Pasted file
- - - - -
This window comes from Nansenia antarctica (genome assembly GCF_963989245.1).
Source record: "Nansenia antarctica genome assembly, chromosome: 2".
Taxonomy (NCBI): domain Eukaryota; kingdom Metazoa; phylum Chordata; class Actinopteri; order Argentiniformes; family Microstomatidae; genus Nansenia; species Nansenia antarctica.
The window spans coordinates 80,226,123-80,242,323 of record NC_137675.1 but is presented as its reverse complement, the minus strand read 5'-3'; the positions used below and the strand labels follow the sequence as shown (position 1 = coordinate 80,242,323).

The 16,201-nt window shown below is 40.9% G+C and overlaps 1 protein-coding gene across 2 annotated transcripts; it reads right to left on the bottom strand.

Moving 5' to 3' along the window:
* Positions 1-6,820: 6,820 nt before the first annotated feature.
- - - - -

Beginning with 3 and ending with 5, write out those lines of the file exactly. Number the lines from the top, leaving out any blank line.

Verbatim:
Taxonomy (NCBI): domain Eukaryota; kingdom Metazoa; phylum Chordata; class Actinopteri; order Argentiniformes; family Microstomatidae; genus Nansenia; species Nansenia antarctica.
The window spans coordinates 80,226,123-80,242,323 of record NC_137675.1 but is presented as its reverse complement, the minus strand read 5'-3'; the positions used below and the strand labels follow the sequence as shown (position 1 = coordinate 80,242,323).

The 16,201-nt window shown below is 40.9% G+C and overlaps 1 protein-coding gene across 2 annotated transcripts; it reads right to left on the bottom strand.